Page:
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Webinar II (the sequel) – Ten Best Practices – or at least what’s worked for me

by | Jun 29, 2011

Having given a few dozen webinars on a variety of topics over the years, I thought I’d share some tips on what’s worked for me. This isn’t meant to be the definitive guide to giving a webinar – just some helpful guidelines to get you started down the path to success with online presentations.

  • Target Your Message – Don’t try to be everything to everyone – targeting your message to your audience will speak to them more directly. If your offering(s) address several business groups/titles/industries/etc – consider a series of webinars – each one specific to a select group.
  • “What’s in it for me?” – Keep your Webinar Benefits Focused – When talking about our companies offerings, we all tend to expound on all the wonderful features that they have – but the prospects are more concerned with the ‘what’s in it for me’ benefits, and that’s how a webinar should be positioned, highlighting how your products and/or services help satisfy your customer’s requirements and meet their needs. (This may seem redundant with point one, but can’t be emphasized enough).
  • The Write Stuff – Write a script or at least notes for talking points. When I give a webinar, I write a script of exactly what I’m going to say – the key is to read it without sounding like you’re reading. My colleague on the other hand, prefers to make notes on talking points, and be a little more candid with the conversation. Use whatever method works for you – but have something written down to refer to to keep you on track.
  • Practice, Practice, Practice – Usually a webinar is given by two or more people – a moderator who may also act as the presenter, another presenter or two, and a more technically savvy person who gives a demonstration. All of those involved in the presentation should practice together at least once (and I would recommend several more times) to ensure the transition is smooth – and the webinar sounds professional.
  • Everything Comes Down to Timing – Don’t send invitations too early – you lose the sense of urgency – a couple of weeks in advance is sufficient as several studies show that most attendees will register in the ten days before the event – and many the day before. Schedule your webinars for a half hour as it’s much easier to get people to commit to that amount of time than a whole hour. If your topic requires more time than 30 minutes allows, consider breaking it down into two or more presentations – a webinar series. Begin your presentation a couple minutes after the scheduled start time so attendees will have a moment or two to get settled. And, a couple of minutes past shouldn’t be too much delay to annoy those who arrived on time or early.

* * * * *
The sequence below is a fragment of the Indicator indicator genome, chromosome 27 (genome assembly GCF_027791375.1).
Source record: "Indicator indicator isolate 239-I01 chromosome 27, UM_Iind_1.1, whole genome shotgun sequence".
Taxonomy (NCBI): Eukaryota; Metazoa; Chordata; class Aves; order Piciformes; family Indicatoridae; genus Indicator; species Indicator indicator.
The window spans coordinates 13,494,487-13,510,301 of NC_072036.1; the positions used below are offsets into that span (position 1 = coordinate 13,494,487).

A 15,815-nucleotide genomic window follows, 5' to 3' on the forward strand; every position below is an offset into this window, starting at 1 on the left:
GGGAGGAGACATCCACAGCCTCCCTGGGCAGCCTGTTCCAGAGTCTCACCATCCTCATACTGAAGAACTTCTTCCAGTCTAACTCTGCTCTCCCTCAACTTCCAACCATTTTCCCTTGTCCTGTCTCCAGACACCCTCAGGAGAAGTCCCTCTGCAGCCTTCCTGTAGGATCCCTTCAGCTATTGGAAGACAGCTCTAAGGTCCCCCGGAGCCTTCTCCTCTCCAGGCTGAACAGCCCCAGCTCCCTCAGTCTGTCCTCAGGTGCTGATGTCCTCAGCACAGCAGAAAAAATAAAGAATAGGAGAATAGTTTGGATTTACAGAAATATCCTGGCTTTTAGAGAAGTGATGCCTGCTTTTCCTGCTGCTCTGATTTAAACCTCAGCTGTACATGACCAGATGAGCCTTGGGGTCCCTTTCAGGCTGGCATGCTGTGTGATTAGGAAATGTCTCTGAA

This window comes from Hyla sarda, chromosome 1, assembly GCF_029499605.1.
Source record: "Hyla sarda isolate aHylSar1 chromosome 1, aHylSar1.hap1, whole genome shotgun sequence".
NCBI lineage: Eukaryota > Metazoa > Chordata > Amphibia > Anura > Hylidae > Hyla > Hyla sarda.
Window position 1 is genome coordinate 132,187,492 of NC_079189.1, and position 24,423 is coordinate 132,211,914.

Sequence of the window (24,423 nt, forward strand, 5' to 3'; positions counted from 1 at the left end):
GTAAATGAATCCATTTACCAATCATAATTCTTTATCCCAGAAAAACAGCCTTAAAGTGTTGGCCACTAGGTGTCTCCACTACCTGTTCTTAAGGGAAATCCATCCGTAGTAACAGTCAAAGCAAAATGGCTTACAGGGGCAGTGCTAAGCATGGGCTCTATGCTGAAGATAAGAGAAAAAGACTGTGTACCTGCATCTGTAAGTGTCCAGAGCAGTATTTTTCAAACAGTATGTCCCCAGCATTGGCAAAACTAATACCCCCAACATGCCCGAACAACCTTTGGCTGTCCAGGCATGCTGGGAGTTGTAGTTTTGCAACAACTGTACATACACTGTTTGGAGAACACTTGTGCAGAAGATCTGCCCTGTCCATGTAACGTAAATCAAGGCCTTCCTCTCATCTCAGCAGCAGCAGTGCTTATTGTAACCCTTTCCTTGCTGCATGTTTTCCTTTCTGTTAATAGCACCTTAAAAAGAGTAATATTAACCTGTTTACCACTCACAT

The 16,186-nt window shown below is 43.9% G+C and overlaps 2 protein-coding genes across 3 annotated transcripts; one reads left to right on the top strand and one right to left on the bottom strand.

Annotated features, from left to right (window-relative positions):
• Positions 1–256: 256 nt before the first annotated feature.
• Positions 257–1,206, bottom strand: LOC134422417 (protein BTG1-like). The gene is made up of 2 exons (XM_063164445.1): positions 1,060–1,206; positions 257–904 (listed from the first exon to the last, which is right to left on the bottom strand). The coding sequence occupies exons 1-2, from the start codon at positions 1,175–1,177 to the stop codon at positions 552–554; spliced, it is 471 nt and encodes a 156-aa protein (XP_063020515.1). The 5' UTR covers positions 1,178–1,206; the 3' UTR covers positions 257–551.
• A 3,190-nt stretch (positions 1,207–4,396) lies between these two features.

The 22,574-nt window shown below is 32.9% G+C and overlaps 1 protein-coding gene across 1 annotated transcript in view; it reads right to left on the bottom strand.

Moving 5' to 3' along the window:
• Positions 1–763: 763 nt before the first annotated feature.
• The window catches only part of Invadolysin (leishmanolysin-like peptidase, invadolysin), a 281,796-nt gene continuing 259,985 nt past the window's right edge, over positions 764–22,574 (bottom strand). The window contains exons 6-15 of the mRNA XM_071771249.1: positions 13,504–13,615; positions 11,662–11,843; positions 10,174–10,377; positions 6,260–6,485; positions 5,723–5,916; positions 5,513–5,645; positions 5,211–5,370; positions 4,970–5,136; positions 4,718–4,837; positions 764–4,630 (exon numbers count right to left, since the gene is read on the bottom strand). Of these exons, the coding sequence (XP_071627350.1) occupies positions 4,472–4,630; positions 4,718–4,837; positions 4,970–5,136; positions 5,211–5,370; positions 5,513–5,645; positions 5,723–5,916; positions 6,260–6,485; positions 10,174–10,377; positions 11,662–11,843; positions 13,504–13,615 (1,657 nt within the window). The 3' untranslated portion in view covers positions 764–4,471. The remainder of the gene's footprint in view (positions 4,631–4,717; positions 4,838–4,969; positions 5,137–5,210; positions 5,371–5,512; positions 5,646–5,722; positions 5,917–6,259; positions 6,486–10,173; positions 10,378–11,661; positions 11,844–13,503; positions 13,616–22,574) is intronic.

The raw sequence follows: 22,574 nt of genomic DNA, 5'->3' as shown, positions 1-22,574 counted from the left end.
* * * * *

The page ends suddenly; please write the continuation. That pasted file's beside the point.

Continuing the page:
• Don’t Forget the Reminders – Webinar notifications to remind registrants should be sent out both the week and day before the event, as well as one hour prior to start time. Post-webinar follow-up emails should be sent as well – to both attendees, thanking them for their time and offering incentives to keep in touch, and registrants who didn’t attend, to keep in touch and reengage with another opportunity to attend another webinar, visit your web site or other incentive.
  • “Am I in the right place?” – Be sure to have a meeting notification (pre-webinar screen) in place when your attendees arrive, so they’ll know they’re in the right place and feel welcome.
  • “Please hold your questions until the end of the presentation…” – At the beginning of the webinar, let your audience know that you’ll address any questions at the conclusion of the demonstration. Chances are that many of their questions will be answered in the presentation anyway, and it also gives audience members who just want to hear the ‘meat’ of the webinar the chance to sign off if they don’t want to participate in the Q and A. It’s a good idea to prepare some canned questions in advance, just in case there aren’t many asked by your audience.
  • GoToWebinar – A cost-effective ($99/month) webinar tool is GoToWebinar – by the same company, Citrix, that has GoToMeeting. GoToWebinar has the tools for invitation and reminder creation and distribution, registrant and attendee tracking, and webinar practice and recording.
  • Play it again, Sam – Record your webinar for later distribution and online posting.

As they say in showbiz, break a leg…Scott